Yellowstone National Park
A Photo Journal of America's First and
Best National Park
Article Date: January, 2015
Mention the word "Yellowstone" to most people and the first thought that generally comes to mind is bears and Old Faithful.
While Old Faithful is the most popular tourist spot in the park, many visitors don't get to even see a bear on their first trip. But, Yellowstone is
so much more than that. Yellowstone is a unique place in nature that is not duplicated anywhere else in the world. The wonders of God's creation
come together in one spot and are impressively displayed for all to see. Nowhere on earth can you see such an impressive display of scenery and
wildlife. Yet, Yellowstone is a contrast of sorts. Originally formed by a huge super volcano blast in prehistoric times, it's caldera measures
30 miles x 45 miles across and houses more than two thirds of the world's geysers. Over 10,000 thermal features, such as hot springs, pools, and
geysers are fed by intense heat from the large underground magma pocket that is closest to the surface in Yellowstone than anywhere else in the
world. These thermal features are fed by the many streams and rivers within the park. Names such as Firehole River, Gibbon River, Madison River,
are teeming with cutthroat trout. The largest, the Yellowstone River, flows north out of the park after leaving Yellowstone Lake, which at 131.7
square miles is the largest lake in North America over 7,000' of altitude. As the river leaves Yellowstone Lake, it surges through the golden colored
cliffs of the Grand Canyon of the Yellowstone, where it crashes over numerous waterfalls as it makes it's way to the Missouri River. The tallest,
Lower Falls, is 308' and is taller than Niagara Falls. Much of the 2.2 million acre park is covered by Lodgepole Pine forests. Most of the areas devastated
by the fires of 1988 have now returned to a healthy state with new growth and life appearing where dead stands of mature trees once stood.
Wildlife thrive in this environment. Large bison herds can be seen throughout the park, particularly in Hayden Valley, where
they can number into the hundreds. The fall elk rut brings together bull elk as they gather their harems while Moose spend their time in the marshy
areas of the park. Bald eagles, Trumpeter Swans, and Osprey are seen plying the waters of the many rivers throughout the park while the grizzly and
wolf practice their hunting skills. The park's native Cutthroat Trout are popular pastimes for fly fishermen and can be seen jumping LeHardy Rapids
when it's time to travel upstream to spawn.
Its neighbor to the south, Grand Teton National Park,
seamlessly flows into Yellowstone. During the drive south the scenery gradually changes as the Snake River and Jackson Lake begin to unfold before a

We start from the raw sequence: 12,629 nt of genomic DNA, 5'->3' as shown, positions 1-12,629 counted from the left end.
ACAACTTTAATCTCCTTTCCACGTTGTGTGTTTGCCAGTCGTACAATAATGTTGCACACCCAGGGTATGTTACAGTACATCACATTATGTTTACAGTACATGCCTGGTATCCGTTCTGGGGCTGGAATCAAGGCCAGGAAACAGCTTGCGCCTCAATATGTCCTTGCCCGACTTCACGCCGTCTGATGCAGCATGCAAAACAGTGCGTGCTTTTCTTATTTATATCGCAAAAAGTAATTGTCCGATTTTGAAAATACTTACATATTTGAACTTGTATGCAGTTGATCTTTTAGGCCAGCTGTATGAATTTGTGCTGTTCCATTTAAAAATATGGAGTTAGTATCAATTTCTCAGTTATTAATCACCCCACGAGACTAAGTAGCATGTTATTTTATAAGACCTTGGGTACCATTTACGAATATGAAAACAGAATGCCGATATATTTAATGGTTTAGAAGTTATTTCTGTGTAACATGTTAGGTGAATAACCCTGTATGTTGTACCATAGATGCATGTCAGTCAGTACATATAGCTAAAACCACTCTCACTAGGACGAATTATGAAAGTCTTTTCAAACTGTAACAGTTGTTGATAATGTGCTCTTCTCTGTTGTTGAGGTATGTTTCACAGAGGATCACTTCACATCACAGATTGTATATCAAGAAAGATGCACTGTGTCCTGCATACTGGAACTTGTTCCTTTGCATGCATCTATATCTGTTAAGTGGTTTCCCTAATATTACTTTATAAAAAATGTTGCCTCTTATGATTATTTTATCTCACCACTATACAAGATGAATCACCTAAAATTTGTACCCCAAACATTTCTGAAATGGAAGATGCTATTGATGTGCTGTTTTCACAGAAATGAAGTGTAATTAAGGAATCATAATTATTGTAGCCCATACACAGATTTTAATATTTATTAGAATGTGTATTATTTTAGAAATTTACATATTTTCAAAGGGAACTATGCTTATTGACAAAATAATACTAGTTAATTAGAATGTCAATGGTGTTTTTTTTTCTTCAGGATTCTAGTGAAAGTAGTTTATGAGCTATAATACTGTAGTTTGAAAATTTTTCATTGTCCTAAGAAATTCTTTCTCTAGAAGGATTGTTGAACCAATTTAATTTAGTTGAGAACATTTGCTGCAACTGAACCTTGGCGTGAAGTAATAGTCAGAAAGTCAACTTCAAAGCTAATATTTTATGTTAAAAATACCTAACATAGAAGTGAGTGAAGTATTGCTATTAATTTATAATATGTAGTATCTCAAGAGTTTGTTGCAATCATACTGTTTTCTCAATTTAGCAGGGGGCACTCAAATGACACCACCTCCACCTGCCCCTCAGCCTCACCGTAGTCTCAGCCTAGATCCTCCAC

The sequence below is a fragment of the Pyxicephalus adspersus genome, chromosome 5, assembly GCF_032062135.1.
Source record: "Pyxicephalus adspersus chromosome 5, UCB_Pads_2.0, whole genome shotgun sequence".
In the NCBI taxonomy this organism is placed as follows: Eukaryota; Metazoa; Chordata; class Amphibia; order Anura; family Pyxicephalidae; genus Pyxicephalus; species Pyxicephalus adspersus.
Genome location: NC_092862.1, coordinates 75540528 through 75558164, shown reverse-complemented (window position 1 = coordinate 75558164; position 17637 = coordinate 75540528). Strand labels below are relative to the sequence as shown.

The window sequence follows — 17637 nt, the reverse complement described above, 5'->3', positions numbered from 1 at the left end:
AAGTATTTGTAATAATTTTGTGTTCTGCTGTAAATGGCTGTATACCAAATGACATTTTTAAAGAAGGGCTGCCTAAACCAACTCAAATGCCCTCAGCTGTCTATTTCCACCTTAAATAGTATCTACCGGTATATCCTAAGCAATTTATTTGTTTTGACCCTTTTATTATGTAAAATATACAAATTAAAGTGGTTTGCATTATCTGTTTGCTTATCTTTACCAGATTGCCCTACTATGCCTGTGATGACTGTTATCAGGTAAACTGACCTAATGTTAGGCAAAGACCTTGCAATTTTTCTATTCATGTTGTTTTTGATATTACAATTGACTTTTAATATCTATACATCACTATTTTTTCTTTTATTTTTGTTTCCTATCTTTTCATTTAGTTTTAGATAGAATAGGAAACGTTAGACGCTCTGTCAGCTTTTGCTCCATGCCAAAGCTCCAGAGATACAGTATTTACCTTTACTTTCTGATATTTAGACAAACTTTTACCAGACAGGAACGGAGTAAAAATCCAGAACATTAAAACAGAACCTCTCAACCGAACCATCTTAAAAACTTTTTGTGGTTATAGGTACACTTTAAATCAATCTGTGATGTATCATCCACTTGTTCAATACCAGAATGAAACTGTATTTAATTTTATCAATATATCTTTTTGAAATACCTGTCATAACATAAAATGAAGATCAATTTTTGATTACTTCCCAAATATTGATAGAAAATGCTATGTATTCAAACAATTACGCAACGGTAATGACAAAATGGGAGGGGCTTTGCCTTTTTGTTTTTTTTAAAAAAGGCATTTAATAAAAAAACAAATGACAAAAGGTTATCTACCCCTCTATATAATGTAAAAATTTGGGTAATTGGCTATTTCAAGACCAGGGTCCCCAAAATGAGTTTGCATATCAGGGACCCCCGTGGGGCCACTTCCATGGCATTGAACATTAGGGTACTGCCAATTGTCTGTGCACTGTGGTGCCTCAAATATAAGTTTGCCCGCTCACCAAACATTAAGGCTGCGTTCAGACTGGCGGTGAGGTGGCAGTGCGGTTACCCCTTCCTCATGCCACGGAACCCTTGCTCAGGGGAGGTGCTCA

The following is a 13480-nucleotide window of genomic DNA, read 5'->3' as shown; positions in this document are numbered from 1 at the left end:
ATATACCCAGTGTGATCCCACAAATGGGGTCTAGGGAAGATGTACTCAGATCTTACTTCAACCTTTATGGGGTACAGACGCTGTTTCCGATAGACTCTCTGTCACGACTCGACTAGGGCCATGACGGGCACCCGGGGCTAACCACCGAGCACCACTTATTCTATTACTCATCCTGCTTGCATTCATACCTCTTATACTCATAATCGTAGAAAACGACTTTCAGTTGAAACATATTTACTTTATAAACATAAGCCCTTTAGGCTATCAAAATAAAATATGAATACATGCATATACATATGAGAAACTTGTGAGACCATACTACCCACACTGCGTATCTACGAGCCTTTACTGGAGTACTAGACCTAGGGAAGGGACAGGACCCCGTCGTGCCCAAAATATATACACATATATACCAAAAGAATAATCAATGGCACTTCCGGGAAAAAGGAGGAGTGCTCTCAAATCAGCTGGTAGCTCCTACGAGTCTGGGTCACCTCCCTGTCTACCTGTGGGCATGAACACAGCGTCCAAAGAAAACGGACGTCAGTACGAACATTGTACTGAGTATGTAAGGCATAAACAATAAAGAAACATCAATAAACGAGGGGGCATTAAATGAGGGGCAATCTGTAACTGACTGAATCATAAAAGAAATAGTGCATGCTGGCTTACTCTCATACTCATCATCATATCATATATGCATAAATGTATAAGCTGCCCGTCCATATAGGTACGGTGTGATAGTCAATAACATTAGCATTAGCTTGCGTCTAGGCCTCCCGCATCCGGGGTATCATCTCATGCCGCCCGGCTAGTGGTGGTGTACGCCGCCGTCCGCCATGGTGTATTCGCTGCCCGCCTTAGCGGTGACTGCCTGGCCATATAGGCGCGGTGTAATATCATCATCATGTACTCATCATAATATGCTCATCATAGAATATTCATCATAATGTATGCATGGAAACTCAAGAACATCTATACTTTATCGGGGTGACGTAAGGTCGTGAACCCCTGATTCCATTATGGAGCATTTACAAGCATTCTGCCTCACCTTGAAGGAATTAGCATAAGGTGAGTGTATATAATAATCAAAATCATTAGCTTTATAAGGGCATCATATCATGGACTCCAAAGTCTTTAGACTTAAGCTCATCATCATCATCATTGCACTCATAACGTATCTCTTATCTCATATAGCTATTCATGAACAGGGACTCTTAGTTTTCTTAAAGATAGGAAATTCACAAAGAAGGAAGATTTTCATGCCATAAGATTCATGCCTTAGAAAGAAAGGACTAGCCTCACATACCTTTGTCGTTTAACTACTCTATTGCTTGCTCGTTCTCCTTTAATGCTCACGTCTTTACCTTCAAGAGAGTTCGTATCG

backdrop of the spectacular Teton Mountain range. This alpine setting also serves host to a similar wildlife habitat.
Entering this wonderland requires crossing mountains to drop into this valley of splendor. There are 5 entrances into
Yellowstone National Park but the most awe inspiring drive is over the Beartooth
Mountains. The Beartooth Highway, referred to by Charles Kuralt as "the most scenic highway in America" takes you over 11,000' summits as the terrain
changes from heavy forest to sub-alpine terrain, and eventually alpine tundra before dropping down into Yellowstone national Park.
No pictures can truly convey the beauty of this area. You need to step inside in order to experience its sights and its smells.
Nothing can convey the sound of a bull elk's bugles echoing through the hills or the howls of wolves as they call out their wilderness song. You have
to be there to totally appreciate it. Hopefully these images may spark some desire to fully appreciate this and plan your own trip.
Founded in 1872, Yellowstone National Park is the nations first national park. At 2.2 million acres it encompasses a number of
areas, each unique and distinct in their own way. These areas are connected by a figure 8 shaped road system, originally built over 100 years ago by
the Army Corps of engineers and designed by Hiram Chittenden. There are specific areas that feature visitor services and ranger stations in key areas.
While there is much to see along the connecting areas, I've arranged this photo journal according to some of the main areas due to their unique
features and diversity. Simply select the desired link to go to that area or start at the beginning and begin your journey through the park.
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